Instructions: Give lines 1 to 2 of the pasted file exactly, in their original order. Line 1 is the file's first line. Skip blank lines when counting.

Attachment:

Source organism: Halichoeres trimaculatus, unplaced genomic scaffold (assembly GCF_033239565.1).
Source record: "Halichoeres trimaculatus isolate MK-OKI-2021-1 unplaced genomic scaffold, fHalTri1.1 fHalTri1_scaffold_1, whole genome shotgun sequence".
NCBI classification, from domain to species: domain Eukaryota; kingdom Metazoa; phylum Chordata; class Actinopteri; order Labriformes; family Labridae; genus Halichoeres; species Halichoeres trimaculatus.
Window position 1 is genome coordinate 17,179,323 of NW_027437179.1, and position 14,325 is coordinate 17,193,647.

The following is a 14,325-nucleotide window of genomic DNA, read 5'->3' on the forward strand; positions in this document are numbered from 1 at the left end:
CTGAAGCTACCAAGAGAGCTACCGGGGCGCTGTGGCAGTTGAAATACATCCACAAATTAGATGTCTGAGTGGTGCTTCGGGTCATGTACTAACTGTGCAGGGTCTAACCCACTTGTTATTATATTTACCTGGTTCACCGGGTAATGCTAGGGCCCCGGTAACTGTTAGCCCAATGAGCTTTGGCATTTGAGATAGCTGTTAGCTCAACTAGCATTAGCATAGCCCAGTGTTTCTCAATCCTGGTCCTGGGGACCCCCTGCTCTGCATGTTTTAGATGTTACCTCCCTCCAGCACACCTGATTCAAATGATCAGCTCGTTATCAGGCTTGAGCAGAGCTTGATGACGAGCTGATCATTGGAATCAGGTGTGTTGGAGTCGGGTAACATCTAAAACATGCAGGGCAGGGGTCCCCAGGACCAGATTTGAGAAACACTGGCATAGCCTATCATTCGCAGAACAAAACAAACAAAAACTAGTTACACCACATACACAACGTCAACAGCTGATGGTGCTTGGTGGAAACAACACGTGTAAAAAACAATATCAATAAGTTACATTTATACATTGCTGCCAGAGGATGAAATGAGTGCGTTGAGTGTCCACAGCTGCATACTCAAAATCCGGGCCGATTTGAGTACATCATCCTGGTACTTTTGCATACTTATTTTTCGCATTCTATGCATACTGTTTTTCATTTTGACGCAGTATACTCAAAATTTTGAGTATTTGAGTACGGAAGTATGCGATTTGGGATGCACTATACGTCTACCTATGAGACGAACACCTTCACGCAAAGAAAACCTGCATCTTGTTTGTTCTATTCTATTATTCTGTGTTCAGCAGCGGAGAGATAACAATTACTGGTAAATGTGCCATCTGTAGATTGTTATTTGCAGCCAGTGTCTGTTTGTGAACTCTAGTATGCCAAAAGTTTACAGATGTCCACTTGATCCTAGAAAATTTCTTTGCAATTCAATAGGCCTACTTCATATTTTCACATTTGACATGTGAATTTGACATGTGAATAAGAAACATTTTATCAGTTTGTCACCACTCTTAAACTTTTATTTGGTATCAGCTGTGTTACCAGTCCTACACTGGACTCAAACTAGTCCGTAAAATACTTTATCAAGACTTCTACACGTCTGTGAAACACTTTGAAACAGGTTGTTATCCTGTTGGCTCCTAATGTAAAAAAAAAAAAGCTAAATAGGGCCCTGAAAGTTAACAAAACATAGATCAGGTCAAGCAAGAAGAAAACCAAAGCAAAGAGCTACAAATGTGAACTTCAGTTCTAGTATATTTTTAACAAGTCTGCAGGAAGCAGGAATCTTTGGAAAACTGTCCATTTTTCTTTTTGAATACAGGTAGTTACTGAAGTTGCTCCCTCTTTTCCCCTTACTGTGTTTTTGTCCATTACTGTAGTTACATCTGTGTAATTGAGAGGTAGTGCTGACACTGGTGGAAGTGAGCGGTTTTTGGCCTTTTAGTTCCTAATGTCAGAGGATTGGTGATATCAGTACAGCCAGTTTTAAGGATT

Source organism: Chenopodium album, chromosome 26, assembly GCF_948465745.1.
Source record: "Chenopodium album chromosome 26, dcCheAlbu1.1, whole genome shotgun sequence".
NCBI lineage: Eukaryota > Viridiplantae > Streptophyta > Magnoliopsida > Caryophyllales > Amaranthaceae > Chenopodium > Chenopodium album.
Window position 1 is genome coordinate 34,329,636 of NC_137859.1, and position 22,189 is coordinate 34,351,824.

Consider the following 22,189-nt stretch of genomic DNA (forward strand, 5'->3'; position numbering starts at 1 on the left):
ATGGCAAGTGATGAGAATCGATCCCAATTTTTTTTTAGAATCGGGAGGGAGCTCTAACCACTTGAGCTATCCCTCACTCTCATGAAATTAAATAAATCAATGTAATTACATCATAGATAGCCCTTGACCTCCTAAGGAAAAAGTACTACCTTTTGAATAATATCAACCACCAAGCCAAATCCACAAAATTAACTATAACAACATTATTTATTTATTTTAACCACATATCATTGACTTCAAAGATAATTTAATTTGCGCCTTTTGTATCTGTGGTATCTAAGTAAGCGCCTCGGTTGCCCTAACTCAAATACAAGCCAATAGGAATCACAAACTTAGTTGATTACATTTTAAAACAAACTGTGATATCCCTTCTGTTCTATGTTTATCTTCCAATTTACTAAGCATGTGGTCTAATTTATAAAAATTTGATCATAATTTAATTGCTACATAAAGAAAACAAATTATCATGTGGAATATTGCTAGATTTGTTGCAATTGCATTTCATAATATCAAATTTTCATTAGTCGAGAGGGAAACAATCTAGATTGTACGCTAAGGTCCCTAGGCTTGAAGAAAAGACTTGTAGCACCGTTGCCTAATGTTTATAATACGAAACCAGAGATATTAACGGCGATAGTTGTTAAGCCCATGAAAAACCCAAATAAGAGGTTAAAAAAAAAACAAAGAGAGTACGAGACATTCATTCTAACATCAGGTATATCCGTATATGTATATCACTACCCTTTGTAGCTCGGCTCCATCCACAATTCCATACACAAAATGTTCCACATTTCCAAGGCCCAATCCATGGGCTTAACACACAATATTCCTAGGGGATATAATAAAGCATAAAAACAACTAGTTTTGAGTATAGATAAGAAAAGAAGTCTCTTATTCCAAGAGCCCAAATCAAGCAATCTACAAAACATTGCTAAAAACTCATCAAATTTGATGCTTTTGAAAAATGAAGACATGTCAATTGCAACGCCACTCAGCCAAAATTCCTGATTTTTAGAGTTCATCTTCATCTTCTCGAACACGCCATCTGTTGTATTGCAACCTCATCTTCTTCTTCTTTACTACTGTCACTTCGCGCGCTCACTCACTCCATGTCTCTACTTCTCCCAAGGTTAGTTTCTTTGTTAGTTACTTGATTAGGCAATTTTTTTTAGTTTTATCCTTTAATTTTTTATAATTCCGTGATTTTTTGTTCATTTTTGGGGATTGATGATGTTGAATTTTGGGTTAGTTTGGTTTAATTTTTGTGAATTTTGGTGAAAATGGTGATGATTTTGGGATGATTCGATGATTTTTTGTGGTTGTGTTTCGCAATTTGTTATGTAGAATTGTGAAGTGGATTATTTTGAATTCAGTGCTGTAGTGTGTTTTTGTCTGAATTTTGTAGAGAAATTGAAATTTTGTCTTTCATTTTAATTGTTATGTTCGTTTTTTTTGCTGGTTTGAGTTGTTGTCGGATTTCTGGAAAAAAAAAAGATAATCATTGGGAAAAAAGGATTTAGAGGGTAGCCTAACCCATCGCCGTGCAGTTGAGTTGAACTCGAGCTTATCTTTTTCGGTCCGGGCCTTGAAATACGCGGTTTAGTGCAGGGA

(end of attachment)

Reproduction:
Source organism: Halichoeres trimaculatus, unplaced genomic scaffold (assembly GCF_033239565.1).
Source record: "Halichoeres trimaculatus isolate MK-OKI-2021-1 unplaced genomic scaffold, fHalTri1.1 fHalTri1_scaffold_1, whole genome shotgun sequence".